EW Weekly, February 10, 2017

February 10, 2017
Volume 22 , Number 6

Initial testing cleared by the FDA for a new ocular melanoma therapy

The U.S. Food and Drug Administration (FDA) has cleared the new, investigational drug application for Aura Biosciences' light-activated AU-011 (Cambridge, Massachusetts), a therapy to treat ocular melanoma. The drug is part of a new class of therapies focused on targeting and selectively destroying cancer cells using viral nanoparticle conjugates, according to the company. "Early detection of ocular melanoma, combined with the administration of AU-011 as a potential vision-sparing therapy, could transform the treatment of patients with this devastating disease," said Brian Marr, MD, director of the Ophthalmic Oncology Service, Columbia University Medical Center, New York. Dr. Marr is a member of Aura's Clinical Advisory Board and the principal investigator for the AU-011 clinical trial, according to a company press release. The Phase 1b clinical trial is currently enrolling patients and is designed to analyze the safety, immunogenicity, and preliminary efficacy of two dose levels of AU-011 to treat small-to-medium primary ocular melanoma. Screening for eligible patients is taking place at five clinical sites around the U.S., according to Aura Biosciences.

Allergan announces new program to help fight blindness

Allergan (Dublin, Ireland) has announced a new program called See America to make vision health a priority, increase the awareness of diseases that cause preventable blindness, and help improve access to vision care. The efforts behind See America come on the heels of a fall 2016 report from the National Academies of Sciences, Engineering, and Medicine that declared eye health a public health initiative. Allergan will collaborate with the organization Prevent Blindness (Chicago) to promote better access to vision care and sponsor a series of vision-screening events around the U.S. Attendees will receive free, one-on-one professional eye exams, follow up, and education.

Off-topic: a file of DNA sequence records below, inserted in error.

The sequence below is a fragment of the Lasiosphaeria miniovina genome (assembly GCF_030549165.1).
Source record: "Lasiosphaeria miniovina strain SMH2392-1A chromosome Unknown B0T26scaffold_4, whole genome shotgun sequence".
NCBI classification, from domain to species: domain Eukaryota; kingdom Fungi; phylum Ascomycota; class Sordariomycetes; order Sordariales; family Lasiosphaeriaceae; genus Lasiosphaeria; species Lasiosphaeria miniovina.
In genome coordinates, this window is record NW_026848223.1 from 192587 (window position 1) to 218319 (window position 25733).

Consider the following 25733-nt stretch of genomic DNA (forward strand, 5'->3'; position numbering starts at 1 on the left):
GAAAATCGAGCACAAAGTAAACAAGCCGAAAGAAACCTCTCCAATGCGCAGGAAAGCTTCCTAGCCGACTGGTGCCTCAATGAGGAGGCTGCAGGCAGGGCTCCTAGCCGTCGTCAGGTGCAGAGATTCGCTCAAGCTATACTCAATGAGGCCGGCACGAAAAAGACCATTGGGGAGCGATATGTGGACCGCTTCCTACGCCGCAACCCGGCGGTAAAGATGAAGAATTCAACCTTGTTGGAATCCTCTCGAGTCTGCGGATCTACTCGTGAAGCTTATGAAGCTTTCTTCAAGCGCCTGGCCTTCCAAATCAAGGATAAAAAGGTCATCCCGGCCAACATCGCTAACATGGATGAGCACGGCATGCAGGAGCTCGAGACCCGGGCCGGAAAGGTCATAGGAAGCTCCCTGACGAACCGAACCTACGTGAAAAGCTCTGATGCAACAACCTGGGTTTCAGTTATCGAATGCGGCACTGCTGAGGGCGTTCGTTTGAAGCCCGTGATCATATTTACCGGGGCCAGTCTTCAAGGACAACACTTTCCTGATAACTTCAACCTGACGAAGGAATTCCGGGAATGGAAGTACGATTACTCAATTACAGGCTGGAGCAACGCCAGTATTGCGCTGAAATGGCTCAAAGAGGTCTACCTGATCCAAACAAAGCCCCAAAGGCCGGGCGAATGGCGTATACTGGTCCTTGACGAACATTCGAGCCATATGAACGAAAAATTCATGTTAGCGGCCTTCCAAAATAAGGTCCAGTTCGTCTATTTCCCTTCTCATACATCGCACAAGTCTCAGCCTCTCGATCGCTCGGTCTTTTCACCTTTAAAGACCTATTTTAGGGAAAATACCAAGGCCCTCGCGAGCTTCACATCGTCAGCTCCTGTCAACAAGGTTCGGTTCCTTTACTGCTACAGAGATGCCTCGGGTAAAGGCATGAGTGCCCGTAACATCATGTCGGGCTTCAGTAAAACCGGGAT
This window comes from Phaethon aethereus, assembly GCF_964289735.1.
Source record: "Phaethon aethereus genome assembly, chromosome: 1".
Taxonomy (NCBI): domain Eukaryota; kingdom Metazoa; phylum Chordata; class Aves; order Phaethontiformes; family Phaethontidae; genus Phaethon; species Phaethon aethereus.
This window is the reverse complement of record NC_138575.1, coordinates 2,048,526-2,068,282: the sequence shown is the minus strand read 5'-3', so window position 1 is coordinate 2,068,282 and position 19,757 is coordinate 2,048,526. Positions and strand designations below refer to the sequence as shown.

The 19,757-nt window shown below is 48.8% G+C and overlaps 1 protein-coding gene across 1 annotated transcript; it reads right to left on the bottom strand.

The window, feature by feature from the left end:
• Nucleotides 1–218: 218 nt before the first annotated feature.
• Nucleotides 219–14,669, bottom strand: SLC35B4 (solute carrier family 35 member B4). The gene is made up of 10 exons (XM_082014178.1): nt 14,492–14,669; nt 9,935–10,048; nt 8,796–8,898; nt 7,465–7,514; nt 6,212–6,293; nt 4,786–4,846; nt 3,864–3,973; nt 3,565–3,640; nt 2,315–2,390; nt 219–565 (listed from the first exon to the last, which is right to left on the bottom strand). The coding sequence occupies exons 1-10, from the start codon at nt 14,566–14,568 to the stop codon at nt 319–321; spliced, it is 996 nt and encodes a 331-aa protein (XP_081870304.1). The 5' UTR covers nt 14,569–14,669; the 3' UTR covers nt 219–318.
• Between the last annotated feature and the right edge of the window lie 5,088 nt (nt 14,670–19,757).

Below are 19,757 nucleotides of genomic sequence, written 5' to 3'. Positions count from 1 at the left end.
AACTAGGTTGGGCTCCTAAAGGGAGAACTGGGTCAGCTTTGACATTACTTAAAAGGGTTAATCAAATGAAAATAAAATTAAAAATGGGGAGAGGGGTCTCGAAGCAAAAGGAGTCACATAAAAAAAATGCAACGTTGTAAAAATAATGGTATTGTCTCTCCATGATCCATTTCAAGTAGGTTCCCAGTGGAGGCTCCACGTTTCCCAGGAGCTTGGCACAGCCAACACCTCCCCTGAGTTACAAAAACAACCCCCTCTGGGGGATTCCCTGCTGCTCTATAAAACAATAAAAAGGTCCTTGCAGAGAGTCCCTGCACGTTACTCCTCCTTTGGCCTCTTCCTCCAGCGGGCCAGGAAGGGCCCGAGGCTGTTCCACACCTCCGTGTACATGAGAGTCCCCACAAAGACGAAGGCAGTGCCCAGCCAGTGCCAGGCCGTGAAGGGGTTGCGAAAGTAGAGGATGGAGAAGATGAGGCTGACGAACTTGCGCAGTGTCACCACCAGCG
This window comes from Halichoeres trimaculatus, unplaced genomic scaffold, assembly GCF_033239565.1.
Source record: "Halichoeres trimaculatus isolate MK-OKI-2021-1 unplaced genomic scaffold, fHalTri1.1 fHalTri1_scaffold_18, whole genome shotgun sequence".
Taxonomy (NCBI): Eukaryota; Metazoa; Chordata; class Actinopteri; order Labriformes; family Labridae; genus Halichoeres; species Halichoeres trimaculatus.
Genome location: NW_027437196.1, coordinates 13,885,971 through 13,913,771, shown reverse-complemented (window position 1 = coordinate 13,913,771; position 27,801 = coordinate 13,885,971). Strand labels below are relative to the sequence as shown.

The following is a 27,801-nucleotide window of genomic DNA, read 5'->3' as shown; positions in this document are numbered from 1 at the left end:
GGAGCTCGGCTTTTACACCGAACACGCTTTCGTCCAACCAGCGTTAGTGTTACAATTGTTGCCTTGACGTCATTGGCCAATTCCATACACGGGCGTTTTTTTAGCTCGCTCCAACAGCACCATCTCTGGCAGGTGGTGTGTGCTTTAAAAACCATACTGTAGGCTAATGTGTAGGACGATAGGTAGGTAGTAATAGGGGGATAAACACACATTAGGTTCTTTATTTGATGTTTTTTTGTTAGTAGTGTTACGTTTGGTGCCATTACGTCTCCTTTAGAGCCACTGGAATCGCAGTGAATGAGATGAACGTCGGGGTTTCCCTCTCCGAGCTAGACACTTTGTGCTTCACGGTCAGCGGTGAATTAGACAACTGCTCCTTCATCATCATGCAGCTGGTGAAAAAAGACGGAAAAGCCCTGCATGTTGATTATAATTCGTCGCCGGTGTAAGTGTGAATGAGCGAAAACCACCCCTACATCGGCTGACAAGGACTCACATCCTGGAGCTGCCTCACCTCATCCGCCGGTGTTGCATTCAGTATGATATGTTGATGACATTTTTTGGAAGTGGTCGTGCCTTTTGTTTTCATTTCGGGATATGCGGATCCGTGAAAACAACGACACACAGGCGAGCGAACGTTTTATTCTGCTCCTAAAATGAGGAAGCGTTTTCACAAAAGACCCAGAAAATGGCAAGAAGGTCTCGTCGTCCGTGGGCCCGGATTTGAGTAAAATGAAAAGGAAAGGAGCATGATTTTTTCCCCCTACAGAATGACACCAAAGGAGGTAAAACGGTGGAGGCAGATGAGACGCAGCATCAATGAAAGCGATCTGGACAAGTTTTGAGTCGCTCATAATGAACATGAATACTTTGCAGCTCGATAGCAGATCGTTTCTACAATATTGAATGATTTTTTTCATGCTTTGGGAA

Phase 2 data released on interim ENV515 after a single dose in patients with glaucoma

Interim analysis of the second cohort of a Phase 2 trial for ENV515 (travoprost XR) in glaucoma patients found a clinically meaningful decrease in IOP for the 11-month evaluation period after a single dose, according to Envisia Therapeutics (Research Triangle Park, North Carolina). Compared to pre-study topical prostaglandin analogs (Xalatan, latanoprost, Pfizer, New York, and Lumigan, bimatoprost, Allergan), ENV515 also had an IOP-lowering effect, Envisia reported. There was also an IOP-lowering effect compared with in-study topical timolol maleate 0.5% daily eye drops. "These 11-month results demonstrate that ENV515 could achieve once-a-year dosing frequency, which would be very meaningful improvement over currently available daily therapies," said Thomas Walters, MD, the lead investigator for ENV515's Phase 2 trial, in a press release. The ongoing second cohort of the Phase 2 trial is a year-long safety and efficacy evaluation enrolling five glaucoma patients at sites around the U.S. ENV515 is an extended-release formulation of a marketed prostaglandin analog.

Pediatric glaucoma center opens at Bascom Palmer Eye Institute

An integrated services center to help infants and children with glaucoma has opened at Bascom Palmer Eye Institute, which is part of the University of Miami Health System in Miami. The Samuel & Ethel Balkan International Pediatric Glaucoma Center includes a clinical team that offers comprehensive glaucoma care for children, leading diagnostic technology, genetic screening, and a new Global Eye SITE program, which is dedicated to training skilled surgeons from underserved countries. The new Balkan Center is also home to the Childhood Glaucoma Research Network, an international group with more than 200 ophthalmologists from around the world who are focused on advanced pediatric glaucoma research, according to a Bascom Palmer press release.

Iluvien for DME now reimbursed in Italy

Iluvien (Alimera Sciences, Alpharetta, Georgia) is now fully reimbursable in Italy in patients who have previously had cataract surgery. Iluvien is a sustained-release intravitreal implant with the CE Mark in Europe used in to treat vision impairment from chronic diabetic macular edema. Iluvien received FDA approval in 2014.